Lake Tahoe water shuttle to make waves
Nevada Appeal News Service
TAHOE CITY, Calif. – Despite a rough current of economic lows and bureaucratic red tape, a water shuttle that launches next week will provide residents a different mode of transportation to Lake Tahoe’s north, south, east and west shores.
Whether or not it stays afloat could be quite the gamble.
The water shuttle – which begins operations Tuesday, June 1 – is a 36-foot, 20-passenger boat called the M/V Blue Warrior, owned and operated by Tahoe Diver’s Conservancy, an area nonprofit organization working toward sustainable environments, in partnership with the Alpen Group.
Mechele Duhamel, spokeswoman for the conservancy, said the organization was able to break through more than a year of funding problems by becoming a non-government based entity and taking out a $20,000 loan from a private investor out of San Jose, Calif.
She said the money will be used for maintenance and insurance costs; all boat operators will be volunteers. As loan payments come due, Duhamel said she and the conservancy are hoping the venture will pay off.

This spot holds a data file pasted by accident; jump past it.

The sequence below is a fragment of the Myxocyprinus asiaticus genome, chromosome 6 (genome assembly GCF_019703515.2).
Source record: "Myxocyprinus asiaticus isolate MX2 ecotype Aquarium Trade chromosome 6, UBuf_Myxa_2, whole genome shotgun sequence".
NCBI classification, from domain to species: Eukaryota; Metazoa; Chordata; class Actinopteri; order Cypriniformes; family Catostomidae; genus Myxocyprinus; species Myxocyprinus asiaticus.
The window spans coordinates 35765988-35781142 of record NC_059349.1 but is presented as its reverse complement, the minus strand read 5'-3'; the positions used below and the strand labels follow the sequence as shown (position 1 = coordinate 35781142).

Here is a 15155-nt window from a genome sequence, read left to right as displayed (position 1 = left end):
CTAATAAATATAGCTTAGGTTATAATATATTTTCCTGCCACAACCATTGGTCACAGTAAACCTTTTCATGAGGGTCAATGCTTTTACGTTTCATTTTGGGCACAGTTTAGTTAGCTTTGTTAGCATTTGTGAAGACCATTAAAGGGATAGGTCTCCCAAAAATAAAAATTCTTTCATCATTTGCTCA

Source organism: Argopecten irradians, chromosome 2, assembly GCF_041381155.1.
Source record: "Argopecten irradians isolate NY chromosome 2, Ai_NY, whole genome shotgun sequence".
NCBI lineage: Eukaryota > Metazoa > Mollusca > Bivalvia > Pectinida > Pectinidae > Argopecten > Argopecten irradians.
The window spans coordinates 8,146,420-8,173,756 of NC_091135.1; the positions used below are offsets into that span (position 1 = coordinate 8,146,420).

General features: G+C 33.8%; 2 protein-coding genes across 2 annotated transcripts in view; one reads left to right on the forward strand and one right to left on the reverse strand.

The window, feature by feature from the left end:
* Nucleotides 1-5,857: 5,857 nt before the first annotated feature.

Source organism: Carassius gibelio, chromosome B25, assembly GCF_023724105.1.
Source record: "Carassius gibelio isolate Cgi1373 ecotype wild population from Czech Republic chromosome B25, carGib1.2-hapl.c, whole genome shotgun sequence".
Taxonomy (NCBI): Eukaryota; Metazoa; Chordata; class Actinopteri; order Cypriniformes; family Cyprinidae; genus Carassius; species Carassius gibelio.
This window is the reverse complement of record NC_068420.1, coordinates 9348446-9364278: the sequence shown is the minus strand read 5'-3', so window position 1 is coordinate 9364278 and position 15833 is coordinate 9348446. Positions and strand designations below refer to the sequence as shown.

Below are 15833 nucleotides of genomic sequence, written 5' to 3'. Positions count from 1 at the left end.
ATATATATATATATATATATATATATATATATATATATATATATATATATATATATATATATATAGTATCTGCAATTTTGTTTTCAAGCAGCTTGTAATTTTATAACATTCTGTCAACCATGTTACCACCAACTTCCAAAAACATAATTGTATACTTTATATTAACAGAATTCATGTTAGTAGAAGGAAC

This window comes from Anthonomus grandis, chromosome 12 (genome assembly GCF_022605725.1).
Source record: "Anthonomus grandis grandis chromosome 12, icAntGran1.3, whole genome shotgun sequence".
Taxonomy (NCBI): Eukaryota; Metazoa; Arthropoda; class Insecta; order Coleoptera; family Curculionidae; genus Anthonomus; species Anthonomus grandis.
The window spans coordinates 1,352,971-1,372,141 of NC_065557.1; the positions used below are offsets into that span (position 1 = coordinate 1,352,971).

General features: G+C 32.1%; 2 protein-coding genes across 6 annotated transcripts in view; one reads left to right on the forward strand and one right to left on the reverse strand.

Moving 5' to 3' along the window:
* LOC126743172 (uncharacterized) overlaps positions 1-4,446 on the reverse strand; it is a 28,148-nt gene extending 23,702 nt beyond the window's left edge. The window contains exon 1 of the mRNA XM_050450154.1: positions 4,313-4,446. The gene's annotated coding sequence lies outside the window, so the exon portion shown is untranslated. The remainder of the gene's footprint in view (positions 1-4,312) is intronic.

“There is no contingency plan, and I don’t have a plan ‘B,'” she said.
Duhamel said prices for the M/V Blue Warrior could range between $25 and $50, depending on destination.
She said the conservancy will pick up some passengers by using a dinghy on some shores with limited boat access, due to certain docking restrictions and buoy placement. This means small children and passengers with limited mobility will not be able to use the service from certain locations.
The Tahoe Regional Planning Agency has worked with the conservancy since last year on the project.
“Our position is that we need to make available more alternatives to getting around for people in the Tahoe Basin, and in particular, for the visitors,” said TRPA spokesman Dennis Oliver. “Anything innovative like this that gets people out of their cars and onto the lake I think is fantastic.”
Oliver said there are about 50,000 year-round residents living in Lake Tahoe, and about 3 million who come during the summer.
Looking at the concept of water transport, Oliver said it could even be done on a larger scale.